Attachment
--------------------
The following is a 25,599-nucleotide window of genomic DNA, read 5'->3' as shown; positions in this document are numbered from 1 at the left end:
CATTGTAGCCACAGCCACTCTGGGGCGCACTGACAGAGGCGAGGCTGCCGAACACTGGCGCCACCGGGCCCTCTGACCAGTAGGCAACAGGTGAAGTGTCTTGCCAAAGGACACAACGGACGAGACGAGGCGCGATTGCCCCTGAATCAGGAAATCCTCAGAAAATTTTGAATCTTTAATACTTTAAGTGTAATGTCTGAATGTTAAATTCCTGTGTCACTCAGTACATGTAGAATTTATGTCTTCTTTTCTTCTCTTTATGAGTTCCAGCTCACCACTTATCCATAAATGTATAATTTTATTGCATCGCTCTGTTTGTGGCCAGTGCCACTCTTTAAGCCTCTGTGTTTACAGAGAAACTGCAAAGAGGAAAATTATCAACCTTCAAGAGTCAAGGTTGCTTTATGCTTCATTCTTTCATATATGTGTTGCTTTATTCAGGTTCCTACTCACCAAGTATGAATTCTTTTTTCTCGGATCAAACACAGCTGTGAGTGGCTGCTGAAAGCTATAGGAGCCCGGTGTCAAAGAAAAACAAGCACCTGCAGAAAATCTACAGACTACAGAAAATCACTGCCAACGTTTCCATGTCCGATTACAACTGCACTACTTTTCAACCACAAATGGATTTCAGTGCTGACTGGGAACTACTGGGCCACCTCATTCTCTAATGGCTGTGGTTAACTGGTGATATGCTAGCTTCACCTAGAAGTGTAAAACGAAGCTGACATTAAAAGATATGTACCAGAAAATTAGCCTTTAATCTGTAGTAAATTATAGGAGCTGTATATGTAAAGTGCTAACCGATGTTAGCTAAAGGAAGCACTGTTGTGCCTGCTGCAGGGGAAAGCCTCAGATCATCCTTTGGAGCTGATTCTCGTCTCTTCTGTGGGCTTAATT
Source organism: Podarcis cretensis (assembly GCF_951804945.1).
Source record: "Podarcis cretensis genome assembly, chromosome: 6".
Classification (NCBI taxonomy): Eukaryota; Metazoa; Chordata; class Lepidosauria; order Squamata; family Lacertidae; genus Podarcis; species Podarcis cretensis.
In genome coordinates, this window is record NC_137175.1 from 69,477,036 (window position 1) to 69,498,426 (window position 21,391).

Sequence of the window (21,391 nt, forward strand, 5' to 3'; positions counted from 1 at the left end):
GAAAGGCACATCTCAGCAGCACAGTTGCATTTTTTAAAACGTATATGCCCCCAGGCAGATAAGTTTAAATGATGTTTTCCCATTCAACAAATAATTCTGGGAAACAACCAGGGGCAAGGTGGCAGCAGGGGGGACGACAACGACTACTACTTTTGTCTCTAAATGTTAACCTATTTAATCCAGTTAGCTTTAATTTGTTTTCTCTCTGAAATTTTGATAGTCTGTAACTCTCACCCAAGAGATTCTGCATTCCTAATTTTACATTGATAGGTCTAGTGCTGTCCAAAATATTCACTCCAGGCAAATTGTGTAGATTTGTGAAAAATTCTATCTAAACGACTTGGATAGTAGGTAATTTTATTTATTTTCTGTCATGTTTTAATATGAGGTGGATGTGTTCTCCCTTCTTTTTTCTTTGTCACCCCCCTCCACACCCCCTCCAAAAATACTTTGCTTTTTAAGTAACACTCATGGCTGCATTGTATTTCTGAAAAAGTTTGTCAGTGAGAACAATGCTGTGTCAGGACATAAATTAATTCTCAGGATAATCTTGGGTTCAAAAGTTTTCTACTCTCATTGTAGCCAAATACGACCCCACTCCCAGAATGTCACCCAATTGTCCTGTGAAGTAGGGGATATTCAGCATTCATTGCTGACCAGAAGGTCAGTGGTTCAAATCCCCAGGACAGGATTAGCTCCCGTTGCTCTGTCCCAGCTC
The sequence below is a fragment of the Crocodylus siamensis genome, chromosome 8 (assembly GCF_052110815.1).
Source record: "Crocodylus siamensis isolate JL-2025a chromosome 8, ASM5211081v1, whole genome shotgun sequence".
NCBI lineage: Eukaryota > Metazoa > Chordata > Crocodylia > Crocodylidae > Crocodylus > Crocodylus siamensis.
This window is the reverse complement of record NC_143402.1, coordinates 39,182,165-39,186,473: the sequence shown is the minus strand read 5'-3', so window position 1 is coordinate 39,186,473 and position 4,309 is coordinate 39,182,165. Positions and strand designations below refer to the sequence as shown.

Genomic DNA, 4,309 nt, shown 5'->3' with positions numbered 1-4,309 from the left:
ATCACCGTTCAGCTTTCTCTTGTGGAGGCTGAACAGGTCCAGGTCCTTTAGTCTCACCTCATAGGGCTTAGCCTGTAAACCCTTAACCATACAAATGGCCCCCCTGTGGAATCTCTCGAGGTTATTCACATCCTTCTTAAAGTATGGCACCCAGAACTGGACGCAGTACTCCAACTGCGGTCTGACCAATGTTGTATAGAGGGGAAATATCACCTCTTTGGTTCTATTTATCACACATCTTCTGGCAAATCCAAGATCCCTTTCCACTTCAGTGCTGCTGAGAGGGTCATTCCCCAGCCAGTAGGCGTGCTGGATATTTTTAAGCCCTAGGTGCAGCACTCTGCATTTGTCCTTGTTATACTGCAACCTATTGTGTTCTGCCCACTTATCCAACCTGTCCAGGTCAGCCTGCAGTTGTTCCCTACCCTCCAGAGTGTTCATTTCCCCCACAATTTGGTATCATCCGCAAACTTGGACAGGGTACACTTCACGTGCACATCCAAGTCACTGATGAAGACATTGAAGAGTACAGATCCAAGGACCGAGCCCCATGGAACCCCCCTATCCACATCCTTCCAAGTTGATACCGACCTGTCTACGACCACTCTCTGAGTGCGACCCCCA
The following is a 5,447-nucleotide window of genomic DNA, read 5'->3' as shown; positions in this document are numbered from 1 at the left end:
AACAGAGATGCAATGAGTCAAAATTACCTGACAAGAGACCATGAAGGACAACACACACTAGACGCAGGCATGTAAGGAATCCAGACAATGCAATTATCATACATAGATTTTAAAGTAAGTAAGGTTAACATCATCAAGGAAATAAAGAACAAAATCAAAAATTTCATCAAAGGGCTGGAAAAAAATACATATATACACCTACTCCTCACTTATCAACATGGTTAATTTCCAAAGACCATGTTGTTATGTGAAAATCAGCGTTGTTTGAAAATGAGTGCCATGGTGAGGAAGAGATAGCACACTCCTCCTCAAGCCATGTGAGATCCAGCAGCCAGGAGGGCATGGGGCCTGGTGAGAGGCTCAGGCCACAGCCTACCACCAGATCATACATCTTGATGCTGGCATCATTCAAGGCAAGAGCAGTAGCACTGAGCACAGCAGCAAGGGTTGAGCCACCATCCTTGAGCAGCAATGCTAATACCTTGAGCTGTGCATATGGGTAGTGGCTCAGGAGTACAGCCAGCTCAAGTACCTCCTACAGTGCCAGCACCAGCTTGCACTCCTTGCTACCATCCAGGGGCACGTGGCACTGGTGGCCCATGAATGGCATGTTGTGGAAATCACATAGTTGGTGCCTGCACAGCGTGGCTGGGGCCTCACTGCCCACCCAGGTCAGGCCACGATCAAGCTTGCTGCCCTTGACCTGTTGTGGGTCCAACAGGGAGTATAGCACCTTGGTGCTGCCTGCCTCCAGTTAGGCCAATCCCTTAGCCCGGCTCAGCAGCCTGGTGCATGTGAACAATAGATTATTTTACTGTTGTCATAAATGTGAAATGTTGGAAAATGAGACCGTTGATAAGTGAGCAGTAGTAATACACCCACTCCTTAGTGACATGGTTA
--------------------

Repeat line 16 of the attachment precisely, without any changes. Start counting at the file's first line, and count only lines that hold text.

AACAGAGATGCAATGAGTCAAAATTACCTGACAAGAGACCATGAAGGACAACACACACTAGACGCAGGCATGTAAGGAATCCAGACAATGCAATTATCATACATAGATTTTAAAGTAAGTAAGGTTAACATCATCAAGGAAATAAAGAACAAAATCAAAAATTTCATCAAAGGGCTGGAAAAAAATACATATATACACCTACTCCTCACTTATCAACATGGTTAATTTCCAAAGACCATGTTGTTATGTGAAAATCAGCGTTGTTTGAAAATGAGTGCCATGGTGAGGAAGAGATAGCACACTCCTCCTCAAGCCATGTGAGATCCAGCAGCCAGGAGGGCATGGGGCCTGGTGAGAGGCTCAGGCCACAGCCTACCACCAGATCATACATCTTGATGCTGGCATCATTCAAGGCAAGAGCAGTAGCACTGAGCACAGCAGCAAGGGTTGAGCCACCATCCTTGAGCAGCAATGCTAATACCTTGAGCTGTGCATATGGGTAGTGGCTCAGGAGTACAGCCAGCTCAAGTACCTCCTACAGTGCCAGCACCAGCTTGCACTCCTTGCTACCATCCAGGGGCACGTGGCACTGGTGGCCCATGAATGGCATGTTGTGGAAATCACATAGTTGGTGCCTGCACAGCGTGGCTGGGGCCTCACTGCCCACCCAGGTCAGGCCACGATCAAGCTTGCTGCCCTTGACCTGTTGTGGGTCCAACAGGGAGTATAGCACCTTGGTGCTGCCTGCCTCCAGTTAGGCCAATCCCTTAGCCCGGCTCAGCAGCCTGGTGCATGTGAACAATAGATTATTTTACTGTTGTCATAAATGTGAAATGTTGGAAAATGAGACCGTTGATAAGTGAGCAGTAGTAATACACCCACTCCTTAGTGACATGGTTA